Wednesday November 12, 2014

Climate of Change

University of Dayton climate and environmental policy experts weigh in on the climate agreement between China and the U.S. Both say it's a step in the right direction.

Bob Brecha, director of research for the University of Dayton Hanley Sustainability Institute, says the climate deal struck between China and the United States has the potential to jumpstart international efforts to limit climate change and transform the world's energy system. 

"There has been an impasse for at least a decade in getting international climate change mitigation goals off the ground," said Brecha, who has been a visiting scientist at the Potsdam (Germany) Institute for Climate Impact Research the past nine summers. "As the two largest emitters, China and the U.S. faulted each other for inaction, but this agreement could be the breakthrough that many have waited for. In the absence of a comprehensive international agreement, this is a good start." 

He also commended the framework of the agreement in which each nation accepted responsibility for past emissions, rather than casting blame, and recognized the need for economic development in China.

Michelle Pautz, a University of Dayton associate professor of political science who researches environmental policy, regulation and government accountability, advises on a wait-and-see approach. 

"It is a step forward, particularly in advance of next year's Taipei convention, but it remains to be seen if anything tangible will come from it," she said. "What sort of enforcement mechanisms are built in to the agreement to ensure compliance? Historically with international environmental agreements, everyone says they are going to do something, but if no one does, what's the penalty? What's the recourse?"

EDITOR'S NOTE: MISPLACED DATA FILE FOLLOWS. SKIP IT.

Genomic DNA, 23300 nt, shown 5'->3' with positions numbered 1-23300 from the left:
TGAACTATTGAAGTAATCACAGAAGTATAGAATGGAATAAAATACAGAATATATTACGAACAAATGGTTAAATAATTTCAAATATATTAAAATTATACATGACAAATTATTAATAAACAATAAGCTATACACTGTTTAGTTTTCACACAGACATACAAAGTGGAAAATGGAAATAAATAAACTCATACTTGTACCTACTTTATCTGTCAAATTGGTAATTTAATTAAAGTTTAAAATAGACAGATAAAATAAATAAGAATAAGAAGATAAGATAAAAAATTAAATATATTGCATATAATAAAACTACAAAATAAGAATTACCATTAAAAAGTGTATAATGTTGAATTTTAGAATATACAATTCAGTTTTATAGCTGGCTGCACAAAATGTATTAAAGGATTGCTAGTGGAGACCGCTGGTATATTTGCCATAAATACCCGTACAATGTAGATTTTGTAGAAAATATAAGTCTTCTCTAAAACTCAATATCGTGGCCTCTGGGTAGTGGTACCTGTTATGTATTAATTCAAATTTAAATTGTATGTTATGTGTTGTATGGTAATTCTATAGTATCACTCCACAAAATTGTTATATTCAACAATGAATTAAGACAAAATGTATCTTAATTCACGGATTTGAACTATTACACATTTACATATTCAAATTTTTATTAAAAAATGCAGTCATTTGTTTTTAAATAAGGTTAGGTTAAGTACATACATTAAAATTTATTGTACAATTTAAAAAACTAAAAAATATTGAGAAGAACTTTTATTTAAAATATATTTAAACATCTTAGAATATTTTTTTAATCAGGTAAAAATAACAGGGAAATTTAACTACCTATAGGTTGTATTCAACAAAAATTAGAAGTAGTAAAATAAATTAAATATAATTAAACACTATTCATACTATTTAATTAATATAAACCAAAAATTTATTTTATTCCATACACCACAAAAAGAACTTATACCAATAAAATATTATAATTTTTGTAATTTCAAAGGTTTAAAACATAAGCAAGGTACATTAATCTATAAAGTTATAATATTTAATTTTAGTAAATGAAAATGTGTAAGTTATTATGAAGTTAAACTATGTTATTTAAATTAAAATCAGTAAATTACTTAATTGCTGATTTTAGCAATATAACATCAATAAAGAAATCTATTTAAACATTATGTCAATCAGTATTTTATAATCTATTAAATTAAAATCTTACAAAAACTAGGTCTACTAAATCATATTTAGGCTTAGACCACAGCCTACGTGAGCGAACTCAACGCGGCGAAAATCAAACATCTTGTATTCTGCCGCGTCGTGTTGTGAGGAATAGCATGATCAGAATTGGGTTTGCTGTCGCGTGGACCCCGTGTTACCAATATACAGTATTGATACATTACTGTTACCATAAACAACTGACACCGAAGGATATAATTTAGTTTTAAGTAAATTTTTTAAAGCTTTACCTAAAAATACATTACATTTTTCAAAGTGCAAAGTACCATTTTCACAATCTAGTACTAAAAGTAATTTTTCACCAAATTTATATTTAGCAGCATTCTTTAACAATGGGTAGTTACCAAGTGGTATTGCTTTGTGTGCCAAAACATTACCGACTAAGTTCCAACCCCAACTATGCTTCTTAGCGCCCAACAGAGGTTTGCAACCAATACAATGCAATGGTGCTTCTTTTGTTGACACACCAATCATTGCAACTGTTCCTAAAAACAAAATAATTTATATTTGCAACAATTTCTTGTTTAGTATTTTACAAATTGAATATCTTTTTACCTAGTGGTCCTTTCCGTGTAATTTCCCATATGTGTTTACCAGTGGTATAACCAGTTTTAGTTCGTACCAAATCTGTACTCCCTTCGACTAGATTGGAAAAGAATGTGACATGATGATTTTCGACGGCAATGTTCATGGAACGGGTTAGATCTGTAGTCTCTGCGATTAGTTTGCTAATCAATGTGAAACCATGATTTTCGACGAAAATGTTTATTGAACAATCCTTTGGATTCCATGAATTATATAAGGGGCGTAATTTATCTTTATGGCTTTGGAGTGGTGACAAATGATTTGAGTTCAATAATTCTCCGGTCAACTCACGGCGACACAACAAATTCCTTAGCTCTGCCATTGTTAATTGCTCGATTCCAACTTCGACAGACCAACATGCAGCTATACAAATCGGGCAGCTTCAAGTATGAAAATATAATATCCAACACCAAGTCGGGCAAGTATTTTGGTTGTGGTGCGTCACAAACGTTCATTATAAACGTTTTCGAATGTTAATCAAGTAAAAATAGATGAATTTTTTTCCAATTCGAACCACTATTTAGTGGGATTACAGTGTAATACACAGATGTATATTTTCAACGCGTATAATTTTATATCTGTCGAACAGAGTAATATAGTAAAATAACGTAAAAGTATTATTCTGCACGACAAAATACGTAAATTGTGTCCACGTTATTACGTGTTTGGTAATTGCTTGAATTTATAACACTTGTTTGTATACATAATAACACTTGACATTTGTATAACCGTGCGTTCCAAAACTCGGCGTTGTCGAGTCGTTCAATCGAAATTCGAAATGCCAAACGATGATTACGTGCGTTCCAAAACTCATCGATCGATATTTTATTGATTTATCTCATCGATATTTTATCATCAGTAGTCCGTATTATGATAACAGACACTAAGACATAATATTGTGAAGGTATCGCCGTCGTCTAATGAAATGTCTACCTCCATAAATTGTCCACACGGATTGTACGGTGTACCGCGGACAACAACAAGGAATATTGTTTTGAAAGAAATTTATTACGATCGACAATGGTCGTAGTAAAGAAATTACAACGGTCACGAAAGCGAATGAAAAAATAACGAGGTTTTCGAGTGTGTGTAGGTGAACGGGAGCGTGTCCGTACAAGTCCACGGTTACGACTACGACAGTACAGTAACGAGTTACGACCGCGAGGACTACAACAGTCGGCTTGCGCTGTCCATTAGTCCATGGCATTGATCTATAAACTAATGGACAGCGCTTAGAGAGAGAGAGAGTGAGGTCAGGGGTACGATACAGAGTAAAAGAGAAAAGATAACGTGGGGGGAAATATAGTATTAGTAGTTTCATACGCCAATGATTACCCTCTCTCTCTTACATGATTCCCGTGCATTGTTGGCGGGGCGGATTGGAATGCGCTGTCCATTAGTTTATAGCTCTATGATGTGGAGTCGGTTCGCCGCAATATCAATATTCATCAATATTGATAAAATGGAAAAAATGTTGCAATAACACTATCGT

Pautz also noted, that although this is an executive agreement that does not need Senate confirmation, Congress still could thwart any efforts by the Obama White House to implement it.

"With the election results last week and the Congress firmly under the control of Republicans, I doubt there will be much action of any sort related to the environment," Pautz said.

Brecha is available for interviews after 3:30 p.m. Wednesday, Nov. 12; 10 a.m.-noon Thursday, Nov. 13; and 9-10 a.m. and 11 a.m.-noon Friday, Nov. 14. Media are also welcome to call Brecha at home in the evenings. Media can reach Brecha at 937-229-2727 (office), 937-768-3946 (cell) or 937-767-1348 (home). Media can contact Pautz for interviews at mpautz1@udayton.edu. Media also can contact Shawn Robinson at 937-229-3391 or srobinson1@udayton.edu.

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